Witness the proof: Even though economic activity plunged between mid-1978 and April 1980, the core CPI continued to rise, hitting a 13.6% annualized rate by June 1980. But that was the peak, even if the Fed didn't know it at the time. To the Fed, inflation looked like it was going to continue rising, but in actuality, it was like a spent rocket, rising solely on momentum that was also about to fade. Therefore, the additional rate hikes were a fairly blunt instrument for combating the problem, but unfortunately for many folks who lost their jobs, that only became obvious when it was too late.

Stagflation ahead?
Many people are comparing the current period with the late 1970s, saying that the Fed will have to keep on raising rates in order to battle inflation, even should the economy slow. Some are even going as far as to say that we're experiencing the return of stagflation. I think that view may be a bit extreme. Many things have changed since the 1970s, and all of them suggest that stagflation is not on the horizon. Furthermore, the Fed is aware of this and will likely do all it can to avoid bludgeoning the economy.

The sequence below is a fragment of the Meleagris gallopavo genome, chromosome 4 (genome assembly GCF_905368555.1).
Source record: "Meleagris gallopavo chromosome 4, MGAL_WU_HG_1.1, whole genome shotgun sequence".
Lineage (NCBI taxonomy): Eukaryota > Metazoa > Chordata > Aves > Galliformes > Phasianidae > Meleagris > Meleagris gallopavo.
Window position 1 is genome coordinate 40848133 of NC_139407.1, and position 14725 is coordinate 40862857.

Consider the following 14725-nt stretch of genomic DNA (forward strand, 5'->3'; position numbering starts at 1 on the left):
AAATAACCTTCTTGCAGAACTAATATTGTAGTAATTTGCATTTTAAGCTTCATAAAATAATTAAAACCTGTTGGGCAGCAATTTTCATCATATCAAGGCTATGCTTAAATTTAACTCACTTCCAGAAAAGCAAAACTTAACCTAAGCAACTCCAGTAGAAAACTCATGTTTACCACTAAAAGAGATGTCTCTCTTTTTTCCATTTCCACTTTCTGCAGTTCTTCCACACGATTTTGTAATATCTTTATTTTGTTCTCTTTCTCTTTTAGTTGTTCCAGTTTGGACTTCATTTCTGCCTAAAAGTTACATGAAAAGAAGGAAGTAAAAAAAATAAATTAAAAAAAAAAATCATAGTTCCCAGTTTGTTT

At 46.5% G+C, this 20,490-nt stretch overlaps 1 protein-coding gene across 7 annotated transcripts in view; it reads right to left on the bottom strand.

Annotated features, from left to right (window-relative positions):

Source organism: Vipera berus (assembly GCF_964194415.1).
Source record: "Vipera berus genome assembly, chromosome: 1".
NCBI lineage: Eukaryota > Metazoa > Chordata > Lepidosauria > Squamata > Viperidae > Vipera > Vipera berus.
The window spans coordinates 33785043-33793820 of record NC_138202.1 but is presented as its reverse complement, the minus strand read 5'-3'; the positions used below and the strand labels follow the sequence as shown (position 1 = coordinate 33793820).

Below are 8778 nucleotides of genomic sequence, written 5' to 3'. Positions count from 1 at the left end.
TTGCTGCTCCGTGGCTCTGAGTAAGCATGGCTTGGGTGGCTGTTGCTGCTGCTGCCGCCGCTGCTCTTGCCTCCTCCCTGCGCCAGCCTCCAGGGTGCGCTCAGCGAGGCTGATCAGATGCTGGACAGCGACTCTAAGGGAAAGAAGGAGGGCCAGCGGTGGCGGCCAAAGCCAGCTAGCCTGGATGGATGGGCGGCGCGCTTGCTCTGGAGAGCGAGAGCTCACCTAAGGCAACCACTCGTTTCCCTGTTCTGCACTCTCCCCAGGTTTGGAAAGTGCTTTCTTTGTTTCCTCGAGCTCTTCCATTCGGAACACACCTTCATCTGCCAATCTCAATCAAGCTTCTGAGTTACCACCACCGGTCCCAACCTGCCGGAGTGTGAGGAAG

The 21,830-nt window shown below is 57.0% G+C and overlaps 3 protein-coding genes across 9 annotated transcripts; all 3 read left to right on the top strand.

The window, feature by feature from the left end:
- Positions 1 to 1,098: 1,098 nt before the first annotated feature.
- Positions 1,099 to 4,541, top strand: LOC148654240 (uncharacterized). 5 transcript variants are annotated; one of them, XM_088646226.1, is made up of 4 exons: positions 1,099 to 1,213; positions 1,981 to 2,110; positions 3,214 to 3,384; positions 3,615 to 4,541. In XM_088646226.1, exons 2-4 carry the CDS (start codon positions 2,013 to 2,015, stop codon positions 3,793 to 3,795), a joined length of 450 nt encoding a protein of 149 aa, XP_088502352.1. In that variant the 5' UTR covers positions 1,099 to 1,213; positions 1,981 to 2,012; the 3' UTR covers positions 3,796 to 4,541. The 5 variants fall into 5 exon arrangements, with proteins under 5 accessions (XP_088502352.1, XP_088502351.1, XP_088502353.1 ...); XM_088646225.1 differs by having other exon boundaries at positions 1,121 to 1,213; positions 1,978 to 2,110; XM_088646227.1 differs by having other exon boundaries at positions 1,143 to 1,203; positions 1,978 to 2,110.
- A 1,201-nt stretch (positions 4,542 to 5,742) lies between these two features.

Some of the changes I alluded to include new advances in technology, which have enabled greater business productivity. Computers, high-speed communications, and robotics, as well as numerous other technological developments, help companies stay profitable and competitive by reducing costs.

Then there's the global economy, which for all intents and purposes didn't exist three decades ago -- at least not in the sense that we know it today. The global economy allows American firms to outsource cheap labor from places like China, Taiwan, Korea, Thailand, Indonesia, Brazil, and Mexico. In fact, the pool of cheap labor is so vast that it constantly emanates deflationary pressure.